Winter Whale Trailby I AM WARRNAMBOOL
As the warmer months are windswept aside for the cool change and wild shores of winter, we’re taking the heat off the Great Ocean Road’s most trodden sites and following in the tail slaps of the whales.
We know that chilly days can be a real drag, but that’s no reason to meltdown your travel plans. Winter along the Great Ocean Road isn’t all grey skies and rainy days. Rainforests come to life, the ocean adds powerful drama to the coastline, fireplaces crackle and invite cosy evenings, and crowds dwindle. And of course, our giant flippered friends return to the southern shores for their annual babymoon.
Our winter is a whale’s summer and from May to September, the giants of the deep journey from the Antarctic to the warmer waters of the Southern Ocean to breed, birth and raise their calves. This is what we call that ‘whale corridor’. It’s the only place in the world where you can watch whales breeding so close to the shore, and we’re not at all surprised our mammal friends love to come here and play. It is one of the most spectacular stretches of coastline in the world – if we do say so ourselves.
Warrnambool, Port Fairy and Portland offer some of the best whale spotting vantage points to watch the Southern Right, Humpback, Blue, and the occasional Orca whale breaching, chin slapping, flippering and spyhopping. And if you’re lucky enough, you might even see a few young calves splashing about, too.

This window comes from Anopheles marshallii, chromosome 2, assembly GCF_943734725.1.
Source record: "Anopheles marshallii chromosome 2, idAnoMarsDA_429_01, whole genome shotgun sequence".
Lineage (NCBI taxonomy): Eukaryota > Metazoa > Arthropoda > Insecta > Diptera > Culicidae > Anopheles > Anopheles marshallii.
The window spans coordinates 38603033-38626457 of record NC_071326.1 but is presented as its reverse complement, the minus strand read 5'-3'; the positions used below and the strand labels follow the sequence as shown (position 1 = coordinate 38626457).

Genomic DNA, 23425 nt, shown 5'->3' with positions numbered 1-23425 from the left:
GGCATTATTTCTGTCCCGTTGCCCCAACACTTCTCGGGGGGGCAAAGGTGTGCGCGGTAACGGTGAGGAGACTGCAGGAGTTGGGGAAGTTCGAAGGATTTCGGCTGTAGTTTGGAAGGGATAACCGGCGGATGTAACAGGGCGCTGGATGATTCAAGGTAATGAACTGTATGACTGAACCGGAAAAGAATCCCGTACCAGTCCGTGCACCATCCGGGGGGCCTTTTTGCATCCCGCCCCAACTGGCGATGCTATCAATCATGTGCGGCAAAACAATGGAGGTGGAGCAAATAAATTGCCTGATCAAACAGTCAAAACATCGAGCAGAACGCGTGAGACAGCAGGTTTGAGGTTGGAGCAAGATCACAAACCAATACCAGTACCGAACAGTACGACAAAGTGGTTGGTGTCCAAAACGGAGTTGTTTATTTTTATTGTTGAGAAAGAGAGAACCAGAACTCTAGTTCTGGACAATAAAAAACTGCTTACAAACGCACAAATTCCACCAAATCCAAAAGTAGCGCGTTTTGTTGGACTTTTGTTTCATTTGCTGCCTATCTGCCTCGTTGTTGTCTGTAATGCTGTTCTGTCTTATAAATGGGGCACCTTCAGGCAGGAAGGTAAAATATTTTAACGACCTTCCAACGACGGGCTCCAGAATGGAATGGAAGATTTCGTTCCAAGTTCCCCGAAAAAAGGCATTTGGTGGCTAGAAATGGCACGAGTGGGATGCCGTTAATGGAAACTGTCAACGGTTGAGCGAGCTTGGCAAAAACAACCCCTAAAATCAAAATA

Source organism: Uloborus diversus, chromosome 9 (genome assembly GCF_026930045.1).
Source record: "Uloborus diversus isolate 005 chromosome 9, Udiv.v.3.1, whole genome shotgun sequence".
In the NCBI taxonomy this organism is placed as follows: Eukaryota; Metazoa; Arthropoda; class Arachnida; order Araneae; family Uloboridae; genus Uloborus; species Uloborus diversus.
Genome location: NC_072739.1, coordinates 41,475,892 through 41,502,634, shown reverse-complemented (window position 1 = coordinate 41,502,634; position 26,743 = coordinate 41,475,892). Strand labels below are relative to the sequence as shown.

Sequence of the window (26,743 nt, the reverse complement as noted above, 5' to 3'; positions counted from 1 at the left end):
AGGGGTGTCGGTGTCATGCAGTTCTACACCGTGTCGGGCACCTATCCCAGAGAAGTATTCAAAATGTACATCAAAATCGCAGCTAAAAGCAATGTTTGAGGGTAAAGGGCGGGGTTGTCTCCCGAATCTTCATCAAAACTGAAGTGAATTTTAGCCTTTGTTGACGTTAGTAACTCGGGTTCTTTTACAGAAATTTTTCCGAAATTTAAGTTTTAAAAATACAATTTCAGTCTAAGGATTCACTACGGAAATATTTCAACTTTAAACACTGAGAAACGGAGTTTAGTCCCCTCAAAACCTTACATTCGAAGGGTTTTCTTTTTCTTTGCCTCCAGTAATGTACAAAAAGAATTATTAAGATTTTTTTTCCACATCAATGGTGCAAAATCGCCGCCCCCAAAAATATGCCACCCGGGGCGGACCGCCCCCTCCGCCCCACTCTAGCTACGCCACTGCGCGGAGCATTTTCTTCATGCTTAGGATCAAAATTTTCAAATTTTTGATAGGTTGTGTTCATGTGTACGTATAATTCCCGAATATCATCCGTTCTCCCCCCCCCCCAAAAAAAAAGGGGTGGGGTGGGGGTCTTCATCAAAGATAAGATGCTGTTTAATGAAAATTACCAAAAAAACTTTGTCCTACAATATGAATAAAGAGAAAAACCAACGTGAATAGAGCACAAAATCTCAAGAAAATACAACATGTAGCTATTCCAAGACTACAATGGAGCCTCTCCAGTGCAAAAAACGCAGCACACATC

But the region offers much more beyond blow holes and flipper slaps.
Sure, the limestone structures of the 12 Apostle sand London Bridge are pretty remarkable, but there are some lesser selfie-ed spots just as worthy of a snap’n’brag. Visit Flagstaff Hill Maritime Village to see the resurrection of the 19th century village brought to life with a dazzling sound and light show. Warm up at the Deep Blue Hot Springs; then brunch, lunch, wine and dine on lip-smacking local produce in one of Warrnambool’s cafés or restaurants - is there a better way to spend a winter’s day? We’ll wait.
Uncover the secrets of the Shipwreck Coast at Loch Ard Gorge and Wreck Beach in Port Campbell National Park. Give the native land animals some attention as you explore the ancient volcanic landscapes of Tower Hill. Brush up on your knowledge of the local Indigenous cultures at the Worn Gundidj Visitor Centre and make your activity trackers buzz with one of the many walking trails, like the Port Fairy Historic Town Walk. There’s also the Portland Maritime Discovery Centre, which will give you an old-school perspective of the whaling industry, and Cape Bridgewater will offer a marine-life view of a furrier kind thanks to the colony of fur seal that call it home.
Talk about a whale of a time.
Winter is no time to curl up and while the days away, why not whale the days away instead and let that adventurous spirit fly free.
DOWNLOAD THE MAP (Winter Whale Trail at a glance)
VIEW THE ITINERARY (All juicy details and insider secrets)